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Why Choose Cowpots to Start Seeds

By Suzanne DeJohn
Starting Seeds in Cowpots

When seedlings are ready to be planted in the garden, the Cowpot goes right into the ground with the plant, reducing transplant shock.

Tips for Seedstarting with Cowpots

  • Use Germinating Mix to start your seeds, moistening it thoroughly before filling the pots.
  • Start seeds in the smallest (2.75″ or 3″) Cowpots. It saves room in the light garden and it's easier to keep the mix evenly moist.
  • Use a Heat Mat for faster germination strong root growth.
  • Water plants from below by setting them in a tray of warm water until the top of the soil mix is moistened. (Moist soil is a darker brown than dry mix.) Then, let excess water drain off.
  • When seedlings are tiny, if the surface of the mix starts to dry but the rest of the mix is still moist, I use a plant mister to gently spritz the surface. Once the seedlings are up and growing strong you can let the soil mix dry out slightly between waterings.
  • Begin fertilizing when seedlings have two sets of true leaves, using Plant Heath Care for Seedlings.
  • Once roots begin to penetrate the sides of the pots, it's time to transplant the seedlings. If it's still too cold outdoors, transplant the seedlings to a larger (4″ or 5″) Cowpot. Plant them — pot and all — into Transplant Mix, which is more coarse than the Germinating Mix for better drainage in larger pots. During transplanting, hold the seedlings by the leaves or roots, not the delicate stems.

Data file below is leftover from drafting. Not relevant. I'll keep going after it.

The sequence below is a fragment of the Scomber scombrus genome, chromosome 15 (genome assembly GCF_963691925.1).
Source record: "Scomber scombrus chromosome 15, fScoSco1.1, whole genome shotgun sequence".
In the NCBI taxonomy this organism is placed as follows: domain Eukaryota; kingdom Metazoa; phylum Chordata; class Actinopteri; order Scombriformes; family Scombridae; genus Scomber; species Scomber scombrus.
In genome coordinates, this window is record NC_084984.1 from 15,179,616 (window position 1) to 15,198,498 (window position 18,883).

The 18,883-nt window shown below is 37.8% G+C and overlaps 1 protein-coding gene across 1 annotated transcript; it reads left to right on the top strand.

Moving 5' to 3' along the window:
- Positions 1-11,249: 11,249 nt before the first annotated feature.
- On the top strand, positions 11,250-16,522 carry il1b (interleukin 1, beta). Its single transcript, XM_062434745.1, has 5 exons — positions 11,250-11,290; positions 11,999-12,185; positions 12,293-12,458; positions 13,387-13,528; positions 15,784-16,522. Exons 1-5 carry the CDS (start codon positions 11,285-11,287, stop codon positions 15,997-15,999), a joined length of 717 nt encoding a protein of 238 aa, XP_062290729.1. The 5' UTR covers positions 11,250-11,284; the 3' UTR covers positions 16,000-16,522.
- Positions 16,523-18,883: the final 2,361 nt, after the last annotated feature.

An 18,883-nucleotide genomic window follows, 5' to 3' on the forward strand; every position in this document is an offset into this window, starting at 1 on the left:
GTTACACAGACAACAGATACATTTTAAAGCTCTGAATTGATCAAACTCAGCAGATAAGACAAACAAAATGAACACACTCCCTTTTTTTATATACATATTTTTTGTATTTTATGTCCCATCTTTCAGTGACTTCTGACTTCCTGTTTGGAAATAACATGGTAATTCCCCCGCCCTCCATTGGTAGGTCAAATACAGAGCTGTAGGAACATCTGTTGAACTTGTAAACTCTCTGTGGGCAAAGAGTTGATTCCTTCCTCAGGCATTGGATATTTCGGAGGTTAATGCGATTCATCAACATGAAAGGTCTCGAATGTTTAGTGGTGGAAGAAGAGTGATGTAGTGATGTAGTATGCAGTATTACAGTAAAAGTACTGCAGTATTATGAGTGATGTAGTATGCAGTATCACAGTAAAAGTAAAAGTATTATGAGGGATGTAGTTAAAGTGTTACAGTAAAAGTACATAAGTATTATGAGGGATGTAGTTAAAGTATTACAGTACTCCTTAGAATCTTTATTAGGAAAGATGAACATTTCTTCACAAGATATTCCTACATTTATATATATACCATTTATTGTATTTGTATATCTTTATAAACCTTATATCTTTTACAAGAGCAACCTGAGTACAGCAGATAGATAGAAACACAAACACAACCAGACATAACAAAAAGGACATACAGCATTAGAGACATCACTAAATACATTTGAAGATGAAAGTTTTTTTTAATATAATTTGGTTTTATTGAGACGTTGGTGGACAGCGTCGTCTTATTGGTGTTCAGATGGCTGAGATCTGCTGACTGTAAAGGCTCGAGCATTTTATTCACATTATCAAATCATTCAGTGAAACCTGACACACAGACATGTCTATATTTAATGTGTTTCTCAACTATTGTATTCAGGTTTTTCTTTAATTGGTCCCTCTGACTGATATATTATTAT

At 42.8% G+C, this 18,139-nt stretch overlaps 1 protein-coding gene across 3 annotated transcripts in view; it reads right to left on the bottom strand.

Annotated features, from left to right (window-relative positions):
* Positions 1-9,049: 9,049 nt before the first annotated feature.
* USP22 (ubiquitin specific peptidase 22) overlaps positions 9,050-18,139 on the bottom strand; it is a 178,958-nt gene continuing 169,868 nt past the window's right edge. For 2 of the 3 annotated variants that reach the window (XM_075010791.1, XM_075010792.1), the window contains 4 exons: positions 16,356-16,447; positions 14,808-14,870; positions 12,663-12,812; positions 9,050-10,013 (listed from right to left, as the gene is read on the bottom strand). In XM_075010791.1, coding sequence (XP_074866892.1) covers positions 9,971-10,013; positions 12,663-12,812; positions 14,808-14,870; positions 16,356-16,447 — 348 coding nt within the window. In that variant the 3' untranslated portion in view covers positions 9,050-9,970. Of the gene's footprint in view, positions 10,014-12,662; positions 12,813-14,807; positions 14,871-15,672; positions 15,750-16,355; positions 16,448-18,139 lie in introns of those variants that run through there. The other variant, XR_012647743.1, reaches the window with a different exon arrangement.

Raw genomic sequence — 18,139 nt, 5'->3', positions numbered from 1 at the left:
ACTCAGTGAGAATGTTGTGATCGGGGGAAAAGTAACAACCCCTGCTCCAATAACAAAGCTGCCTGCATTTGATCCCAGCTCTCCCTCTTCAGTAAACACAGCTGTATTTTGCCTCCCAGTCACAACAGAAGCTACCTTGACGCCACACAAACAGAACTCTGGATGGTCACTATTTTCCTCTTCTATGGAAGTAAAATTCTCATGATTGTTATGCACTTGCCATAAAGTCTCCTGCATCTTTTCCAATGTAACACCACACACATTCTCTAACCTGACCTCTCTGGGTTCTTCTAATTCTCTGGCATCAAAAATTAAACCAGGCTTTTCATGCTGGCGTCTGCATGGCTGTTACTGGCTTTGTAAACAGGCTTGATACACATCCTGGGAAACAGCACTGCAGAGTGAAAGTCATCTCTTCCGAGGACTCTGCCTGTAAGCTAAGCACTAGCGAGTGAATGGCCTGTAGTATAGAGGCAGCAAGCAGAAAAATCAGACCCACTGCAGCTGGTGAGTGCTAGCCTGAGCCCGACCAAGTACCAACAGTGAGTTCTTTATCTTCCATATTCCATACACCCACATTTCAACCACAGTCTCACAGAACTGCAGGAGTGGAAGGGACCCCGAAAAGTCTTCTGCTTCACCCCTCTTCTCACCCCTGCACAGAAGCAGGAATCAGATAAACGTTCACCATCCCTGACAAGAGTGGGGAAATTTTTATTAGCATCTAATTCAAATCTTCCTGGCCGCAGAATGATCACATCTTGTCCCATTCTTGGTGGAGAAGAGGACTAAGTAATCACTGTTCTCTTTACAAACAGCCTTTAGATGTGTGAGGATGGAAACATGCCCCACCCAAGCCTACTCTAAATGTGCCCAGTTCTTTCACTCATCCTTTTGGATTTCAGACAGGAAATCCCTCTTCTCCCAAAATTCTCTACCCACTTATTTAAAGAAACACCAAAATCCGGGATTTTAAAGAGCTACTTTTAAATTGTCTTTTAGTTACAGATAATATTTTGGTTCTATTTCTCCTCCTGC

• When transplanting Cowpots (or any biodegradable pot), avoid leaving the top edge of the pot exposed. Otherwise, it can act as a wick to pull moisture out of the pot. If necessary, break off the edge of the pot so it lies below the soil surface.

I worked for a summer on a dairy farm so I can attest to the fact that a cow produces a lot of manure. Matt and Ben Freund, the two Connecticut dairy farmers who invented biodegradable Cowpots™, estimate that a cow produces about 120 pounds of manure per day. And disposing of that manure is a big issue. Although manure makes a nutrient-rich fertilizer for hayfields and cornfields, spreading fresh manure also risks polluting surrounding waterways. So what's a farmer to do?

The Freunds came up with the idea of making plant pots out of manure — and the rest is Cowpot history. The pots are molded out of dried manure using a manufacturing process that removes weeds and pathogens — and any trace of manure odor.

I've been starting plants from seed for years and I find that lately I've been using more biodegradable pots, for a few reasons:

  • The seedlings seem to settle into the garden faster than those started in plastic pots.
  • Because you can plant them pot and all, the roots aren't disturbed during transplanting. And some plants are especially sensitive to transplanting. I've found that cucumbers, dill, okra and squash do best when started in biodegradable pots.
  • They disappear. I don't end up with stacks of plastic cell packs and various-sized pots to store or try to recycle.
Large Cowpots

Large Cowpots are good for transplants or starting bulbs and tubers, such as dahlias and begonias.

I'm not sure why, but Cowpots seem easier on seedling roots than peat pots. They appear to degrade faster so plant roots can penetrate the pots' walls and venture out into the garden soil, so plants establish quickly. One side effect of the Cowpots' fast decomposition is that you sometimes see a bit of mold or algae on the side of the pot. Although unsightly, this won't harm the plants; it just indicates that the pot material is ready to decompose and offer up its nutrients to the seedlings.

So let's see: Cowpots are biodegradable, keeping plastic waste out of the landfill. And they're not only made from a renewable resource, they're taking a potential pollutant out of the waste stream. They're made in the U.S. by farmers, and they grow happy seedlings. What's not to love?